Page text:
Antonio Cabrales, Maia Güell, Rocío Madera, Analía Viola, 24 July 2018

In most of Europe, the state pays for a university education, meaning that university finances are both regressive and cyclical. This column asks how the alternative system of income-contingent university loans would fare in Spain. The analysis suggests that the policy is feasible even in a country with a relatively poorly functioning labour market for young graduates.

Gill Wyness, Richard Murphy, Judith Scott-Clayton, 21 October 2017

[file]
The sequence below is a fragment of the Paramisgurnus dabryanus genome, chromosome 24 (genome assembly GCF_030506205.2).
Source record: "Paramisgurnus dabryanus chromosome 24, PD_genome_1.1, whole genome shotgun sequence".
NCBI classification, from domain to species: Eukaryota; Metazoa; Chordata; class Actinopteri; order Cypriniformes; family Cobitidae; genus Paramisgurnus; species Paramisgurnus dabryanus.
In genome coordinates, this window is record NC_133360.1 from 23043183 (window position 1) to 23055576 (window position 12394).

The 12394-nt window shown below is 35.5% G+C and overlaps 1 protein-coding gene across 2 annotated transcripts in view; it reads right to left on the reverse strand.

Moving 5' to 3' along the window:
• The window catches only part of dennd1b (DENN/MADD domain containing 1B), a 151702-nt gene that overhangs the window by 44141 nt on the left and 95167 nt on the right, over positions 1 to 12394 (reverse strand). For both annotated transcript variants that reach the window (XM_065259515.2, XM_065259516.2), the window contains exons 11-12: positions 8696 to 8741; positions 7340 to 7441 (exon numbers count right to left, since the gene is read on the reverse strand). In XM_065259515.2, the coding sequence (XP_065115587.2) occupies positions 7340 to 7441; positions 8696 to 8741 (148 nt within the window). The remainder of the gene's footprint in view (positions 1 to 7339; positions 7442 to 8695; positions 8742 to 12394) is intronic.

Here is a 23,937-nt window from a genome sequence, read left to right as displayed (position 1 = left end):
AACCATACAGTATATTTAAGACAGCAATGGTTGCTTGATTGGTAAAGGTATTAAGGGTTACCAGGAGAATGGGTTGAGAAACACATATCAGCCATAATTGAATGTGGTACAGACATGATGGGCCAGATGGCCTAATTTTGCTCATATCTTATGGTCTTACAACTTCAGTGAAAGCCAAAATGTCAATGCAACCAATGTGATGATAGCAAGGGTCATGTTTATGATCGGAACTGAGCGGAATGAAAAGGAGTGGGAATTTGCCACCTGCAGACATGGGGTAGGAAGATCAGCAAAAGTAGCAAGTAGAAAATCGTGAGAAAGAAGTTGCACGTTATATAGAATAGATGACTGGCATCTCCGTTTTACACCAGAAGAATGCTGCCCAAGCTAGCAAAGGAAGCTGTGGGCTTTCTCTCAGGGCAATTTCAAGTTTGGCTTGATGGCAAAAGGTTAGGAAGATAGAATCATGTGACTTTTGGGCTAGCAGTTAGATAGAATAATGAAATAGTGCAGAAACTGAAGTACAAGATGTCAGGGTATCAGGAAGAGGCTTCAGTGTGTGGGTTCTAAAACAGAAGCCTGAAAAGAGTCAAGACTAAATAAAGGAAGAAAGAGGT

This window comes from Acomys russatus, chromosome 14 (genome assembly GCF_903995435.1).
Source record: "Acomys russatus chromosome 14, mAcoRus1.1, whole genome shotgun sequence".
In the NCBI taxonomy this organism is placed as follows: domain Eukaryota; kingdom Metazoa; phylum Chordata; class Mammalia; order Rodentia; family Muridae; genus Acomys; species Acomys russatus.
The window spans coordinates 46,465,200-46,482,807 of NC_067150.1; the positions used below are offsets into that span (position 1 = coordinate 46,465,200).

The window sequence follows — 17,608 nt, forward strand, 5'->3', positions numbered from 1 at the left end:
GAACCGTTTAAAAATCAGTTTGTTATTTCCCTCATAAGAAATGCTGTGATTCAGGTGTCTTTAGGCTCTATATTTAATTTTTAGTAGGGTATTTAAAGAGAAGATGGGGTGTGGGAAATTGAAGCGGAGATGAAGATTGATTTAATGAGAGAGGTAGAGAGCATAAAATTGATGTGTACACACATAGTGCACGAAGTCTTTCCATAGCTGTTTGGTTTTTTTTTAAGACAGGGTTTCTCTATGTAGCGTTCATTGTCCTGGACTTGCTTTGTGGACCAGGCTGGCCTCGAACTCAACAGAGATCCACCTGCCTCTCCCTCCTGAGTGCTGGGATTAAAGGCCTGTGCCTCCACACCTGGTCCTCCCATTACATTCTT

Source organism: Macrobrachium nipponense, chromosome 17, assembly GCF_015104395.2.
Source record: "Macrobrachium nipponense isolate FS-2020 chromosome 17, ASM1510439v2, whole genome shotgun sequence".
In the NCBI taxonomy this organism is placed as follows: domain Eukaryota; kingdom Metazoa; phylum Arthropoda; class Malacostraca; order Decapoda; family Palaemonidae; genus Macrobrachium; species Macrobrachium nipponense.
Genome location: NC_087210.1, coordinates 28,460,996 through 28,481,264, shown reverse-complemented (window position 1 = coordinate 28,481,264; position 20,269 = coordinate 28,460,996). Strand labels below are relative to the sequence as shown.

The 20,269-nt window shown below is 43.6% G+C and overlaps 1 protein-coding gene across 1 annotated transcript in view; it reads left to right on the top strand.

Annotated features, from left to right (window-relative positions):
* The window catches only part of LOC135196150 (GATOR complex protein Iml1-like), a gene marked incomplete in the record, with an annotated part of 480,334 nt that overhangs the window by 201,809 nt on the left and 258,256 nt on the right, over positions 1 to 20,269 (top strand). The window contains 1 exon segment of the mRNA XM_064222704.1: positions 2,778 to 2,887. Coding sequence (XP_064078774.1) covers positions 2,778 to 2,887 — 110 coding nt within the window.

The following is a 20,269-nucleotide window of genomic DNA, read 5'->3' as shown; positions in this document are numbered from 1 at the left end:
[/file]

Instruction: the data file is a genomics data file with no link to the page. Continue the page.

The question of who should pay for higher education continues to be hotly debated across the world. This column uses the case of the English higher education system to examine whether it is possible to charge relatively high tuition fees and at the same time protect enrolments, access, and university quality. The analysis shows that since the move from a free higher education system to a high-fee, high-aid system, university enrolment has increased substantially, with students from the poorest backgrounds experiencing the fastest increases in participation. Moreover, university funding per head has recovered dramatically since the introduction of fees.

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